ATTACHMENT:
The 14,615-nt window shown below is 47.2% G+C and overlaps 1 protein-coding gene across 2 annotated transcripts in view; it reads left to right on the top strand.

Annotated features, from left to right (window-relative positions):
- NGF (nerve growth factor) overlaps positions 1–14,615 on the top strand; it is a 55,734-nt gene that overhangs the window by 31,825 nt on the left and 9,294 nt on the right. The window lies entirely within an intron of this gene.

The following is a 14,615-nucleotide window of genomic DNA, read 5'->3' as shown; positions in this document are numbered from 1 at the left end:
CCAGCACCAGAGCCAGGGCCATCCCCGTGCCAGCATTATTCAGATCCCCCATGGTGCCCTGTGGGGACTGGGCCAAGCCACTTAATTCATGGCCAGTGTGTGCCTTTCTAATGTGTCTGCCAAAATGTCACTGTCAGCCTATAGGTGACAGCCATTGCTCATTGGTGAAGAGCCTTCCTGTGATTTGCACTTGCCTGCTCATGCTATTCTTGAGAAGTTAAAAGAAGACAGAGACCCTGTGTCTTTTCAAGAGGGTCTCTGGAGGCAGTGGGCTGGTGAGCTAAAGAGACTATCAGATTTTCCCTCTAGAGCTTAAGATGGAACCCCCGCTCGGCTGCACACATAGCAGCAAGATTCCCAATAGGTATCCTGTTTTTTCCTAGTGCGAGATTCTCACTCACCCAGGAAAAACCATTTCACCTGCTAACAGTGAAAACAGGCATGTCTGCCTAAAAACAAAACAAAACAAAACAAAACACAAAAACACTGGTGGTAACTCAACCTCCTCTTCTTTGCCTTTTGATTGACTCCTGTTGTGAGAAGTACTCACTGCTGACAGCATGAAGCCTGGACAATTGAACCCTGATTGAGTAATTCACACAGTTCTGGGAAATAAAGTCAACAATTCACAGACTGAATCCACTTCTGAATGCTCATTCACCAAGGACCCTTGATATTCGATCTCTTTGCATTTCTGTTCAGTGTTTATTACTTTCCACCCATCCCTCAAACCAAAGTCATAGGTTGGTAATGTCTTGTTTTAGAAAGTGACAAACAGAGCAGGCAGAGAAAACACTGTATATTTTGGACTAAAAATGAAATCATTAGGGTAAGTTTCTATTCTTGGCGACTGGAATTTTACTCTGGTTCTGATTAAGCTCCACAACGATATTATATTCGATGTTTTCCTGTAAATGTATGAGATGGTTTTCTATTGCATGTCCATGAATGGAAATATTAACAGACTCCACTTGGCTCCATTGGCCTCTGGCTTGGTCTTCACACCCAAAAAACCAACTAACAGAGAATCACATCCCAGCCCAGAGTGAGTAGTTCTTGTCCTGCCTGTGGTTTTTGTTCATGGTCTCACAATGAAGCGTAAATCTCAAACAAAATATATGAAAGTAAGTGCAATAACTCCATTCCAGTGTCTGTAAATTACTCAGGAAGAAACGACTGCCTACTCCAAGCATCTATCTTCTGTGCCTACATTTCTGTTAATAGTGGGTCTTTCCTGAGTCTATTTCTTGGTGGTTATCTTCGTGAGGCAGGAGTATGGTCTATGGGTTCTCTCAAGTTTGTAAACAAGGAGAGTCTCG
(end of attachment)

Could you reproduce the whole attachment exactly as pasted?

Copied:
The 14,615-nt window shown below is 47.2% G+C and overlaps 1 protein-coding gene across 2 annotated transcripts in view; it reads left to right on the top strand.

Annotated features, from left to right (window-relative positions):
- NGF (nerve growth factor) overlaps positions 1–14,615 on the top strand; it is a 55,734-nt gene that overhangs the window by 31,825 nt on the left and 9,294 nt on the right. The window lies entirely within an intron of this gene.

The following is a 14,615-nucleotide window of genomic DNA, read 5'->3' as shown; positions in this document are numbered from 1 at the left end:
CCAGCACCAGAGCCAGGGCCATCCCCGTGCCAGCATTATTCAGATCCCCCATGGTGCCCTGTGGGGACTGGGCCAAGCCACTTAATTCATGGCCAGTGTGTGCCTTTCTAATGTGTCTGCCAAAATGTCACTGTCAGCCTATAGGTGACAGCCATTGCTCATTGGTGAAGAGCCTTCCTGTGATTTGCACTTGCCTGCTCATGCTATTCTTGAGAAGTTAAAAGAAGACAGAGACCCTGTGTCTTTTCAAGAGGGTCTCTGGAGGCAGTGGGCTGGTGAGCTAAAGAGACTATCAGATTTTCCCTCTAGAGCTTAAGATGGAACCCCCGCTCGGCTGCACACATAGCAGCAAGATTCCCAATAGGTATCCTGTTTTTTCCTAGTGCGAGATTCTCACTCACCCAGGAAAAACCATTTCACCTGCTAACAGTGAAAACAGGCATGTCTGCCTAAAAACAAAACAAAACAAAACAAAACACAAAAACACTGGTGGTAACTCAACCTCCTCTTCTTTGCCTTTTGATTGACTCCTGTTGTGAGAAGTACTCACTGCTGACAGCATGAAGCCTGGACAATTGAACCCTGATTGAGTAATTCACACAGTTCTGGGAAATAAAGTCAACAATTCACAGACTGAATCCACTTCTGAATGCTCATTCACCAAGGACCCTTGATATTCGATCTCTTTGCATTTCTGTTCAGTGTTTATTACTTTCCACCCATCCCTCAAACCAAAGTCATAGGTTGGTAATGTCTTGTTTTAGAAAGTGACAAACAGAGCAGGCAGAGAAAACACTGTATATTTTGGACTAAAAATGAAATCATTAGGGTAAGTTTCTATTCTTGGCGACTGGAATTTTACTCTGGTTCTGATTAAGCTCCACAACGATATTATATTCGATGTTTTCCTGTAAATGTATGAGATGGTTTTCTATTGCATGTCCATGAATGGAAATATTAACAGACTCCACTTGGCTCCATTGGCCTCTGGCTTGGTCTTCACACCCAAAAAACCAACTAACAGAGAATCACATCCCAGCCCAGAGTGAGTAGTTCTTGTCCTGCCTGTGGTTTTTGTTCATGGTCTCACAATGAAGCGTAAATCTCAAACAAAATATATGAAAGTAAGTGCAATAACTCCATTCCAGTGTCTGTAAATTACTCAGGAAGAAACGACTGCCTACTCCAAGCATCTATCTTCTGTGCCTACATTTCTGTTAATAGTGGGTCTTTCCTGAGTCTATTTCTTGGTGGTTATCTTCGTGAGGCAGGAGTATGGTCTATGGGTTCTCTCAAGTTTGTAAACAAGGAGAGTCTCG